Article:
Bayreuth: Composer Wagner would be proud of his town’s many attractions
Northern Bavarian town offers palace, opera and thermal spa
By GAYLE S. PADGETT | SPECIAL TO STARS AND STRIPES Published: August 6, 2009
German composer Richard Wagner once declared: "Come to Bayreuth for my awesome operas, the most excellent Opera House, the totally cool Hermitage grounds, the hip New Palace and then chill at the Lohengrin Thermal Spa."
OK, maybe those weren’t his exact words. But if the 19th-century composer were around today, I’m sure he’d agree with them because any of these attractions would make a trip to this German city worthwhile.
I recently accompanied my husband on a business trip to the northern Bavarian town, about 45 minutes from Grafenwöhr. I hadn’t been to Bayreuth in more than 10 years and was pleased to find it had become even more inviting. On this spring visit, the imposing buildings along the cobbled streets in the pedestrian zone sparkled after a light shower, the cafes were bustling with business, and office workers strode through the lush cityscape, seemingly oblivious to the world-class attractions in their midst.
The most famous attraction is the annual Bayreuther Festspiele, or Bayreuth Festival in English, which attracts hordes of opera aficionados from around the globe. The 2009 season began July 25 and continues through Aug. 28. As usual, it includes only Richard Wagner productions and sells out years in advance.
The festival is a hot item among Europeans (particularly the French) and Japanese, who easily outnumber Americans. So when I asked Stefanie Ritter of the tourist information center whether it was possible to get a ticket and she replied "Yes," my ears pricked up.
"First," she continued, "you wait six or eight years and then.…"
I laughed out loud and Ritter looked puzzled. I explained I meant for this summer. Now she was laughing.
Later I discovered there is another way — the return ticket. The hitch is, according to the festival ticket office, "You must camp out by the ticket office overnight" to get one. Not being camping material, that option was definitely out. Wagner was just going to have to wait.
Not to worry though, there are plenty of other reasons to visit Bayreuth, such as the phenomenal Margrave Opera House.
The day of my visit, I discovered a neatly typed notice on the front door: "Closed for testing." While I snapped photos from across the way, I noticed a small group gathering in front. Then the door opened and a woman stepped inside. I hurried over to investigate.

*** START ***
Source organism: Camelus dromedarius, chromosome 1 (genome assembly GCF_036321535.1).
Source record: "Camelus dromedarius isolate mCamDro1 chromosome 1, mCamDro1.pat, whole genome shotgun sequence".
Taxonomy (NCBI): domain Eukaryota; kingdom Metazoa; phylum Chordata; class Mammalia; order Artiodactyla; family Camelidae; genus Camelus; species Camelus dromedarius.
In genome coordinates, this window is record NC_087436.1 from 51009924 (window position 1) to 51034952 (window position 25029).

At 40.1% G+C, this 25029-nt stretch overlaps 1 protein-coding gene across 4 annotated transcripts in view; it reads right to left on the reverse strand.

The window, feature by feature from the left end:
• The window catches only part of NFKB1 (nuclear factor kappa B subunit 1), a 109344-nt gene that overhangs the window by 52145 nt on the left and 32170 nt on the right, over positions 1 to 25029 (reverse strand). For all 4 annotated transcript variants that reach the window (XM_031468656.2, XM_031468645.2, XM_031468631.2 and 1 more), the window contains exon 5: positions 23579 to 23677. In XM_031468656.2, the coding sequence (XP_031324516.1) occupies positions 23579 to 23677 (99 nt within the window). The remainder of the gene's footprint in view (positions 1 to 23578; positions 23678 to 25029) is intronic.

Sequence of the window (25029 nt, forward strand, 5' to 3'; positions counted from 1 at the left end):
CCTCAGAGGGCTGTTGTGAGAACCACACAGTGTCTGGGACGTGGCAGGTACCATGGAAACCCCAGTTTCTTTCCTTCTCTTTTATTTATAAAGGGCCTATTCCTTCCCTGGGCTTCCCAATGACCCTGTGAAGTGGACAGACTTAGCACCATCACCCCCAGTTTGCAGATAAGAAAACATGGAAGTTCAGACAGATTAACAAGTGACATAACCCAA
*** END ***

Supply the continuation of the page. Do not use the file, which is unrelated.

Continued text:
When the woman emerged, she held the door open and the small group filed in. I stepped up and asked whether I could join them. The leader, who turned out to be an official city tour guide, paused at length and then tilted her head toward the inside. I scampered in.
The theater was completely dark, except for some lights on Grecian pillars on stage. The pillars faded from purple to blue to green and so on through the color spectrum. I was hoping for more than pretty pillars. The guide whispered to a technician, and suddenly the theater flooded with light. All heads tilted skyward as everyone gasped; the extravagant rococo décor is breathtaking.
The extraordinarily preserved opera house, completed in 1748, was constructed under the direction of Margrave Friedrich von Brandenburg-Bayreuth and his wife, Wilhelmine. Pretty much everything in the auditorium is curvy, shiny and golden. A highlight is the central loge (first family seating), accessed by gilded stairs that sweep up from either side, with angel statues hovering overhead, along with the ornate coat of arms.
Another of Bayreuth’s star structures is the Neu Schloss (New Palace), also commissioned by Friedrich and Wilhelmine. The somber exterior of the grand structure, built in 1753, belies the fanciful interior. The walls
the fanciful interior. The walls of the walnut-paneled banquet room, for example, are lined with flat-trunked palm trees, their golden fronds curving into the ceiling.
About three miles from central Bayreuth is the Hermitage, a complex of buildings and gardens built by Friedrich’s father and greatly enhanced by Wilhelmine. It includes the stunning U-shaped Sun Temple, its facade covered with thousands of small stones like a mosaic. The Sun Temple has a beautifully landscaped courtyard with a large pool and numerous fountains, and extensive shady arbors nearby.
Elsewhere on the heavily wooded grounds are the Court Garden — an early version of the English-landscaped garden — grottoes and a delightful waterworks that comes to life periodically throughout the day.
After strolling around the Hermitage grounds, you’ll be ready for a break. Nearby is the Lohengrin Thermal Spa, which has a huge indoor pool, an oversized whirlpool, a looping serpentine current pool with strong jets that swiftly propel you along, and an outdoor pool. In addition, the spa offers a list of luxurious wellness treatments, including the chocolate-based "Sweet Relish Without Remorse," the mud-based "Oriental Rasul Bath" and the "Kaiser Bath," involving a golden tub for two, candle light and champagne.
Remember to take two towels (one for the sauna, the other for the shower), bath shoes, a light robe and a bathing suit for the pool areas. In the sauna area, the dress code requires your "birthday suit": To the point, the English-language brochure states, "The sauna is a naked area."
Then, before you head back to the real world, take time to relax in the peaceful outdoor pool area. If your timing is good, you might snag one of the wicker hut-like chairs for two with pull-out cushioned drawers for your feet. After a day of sightseeing and a muscle-fatiguing stint in the spa, you will really appreciate the final pampering.
Gayle Padgett lives in Heidelberg, Germany.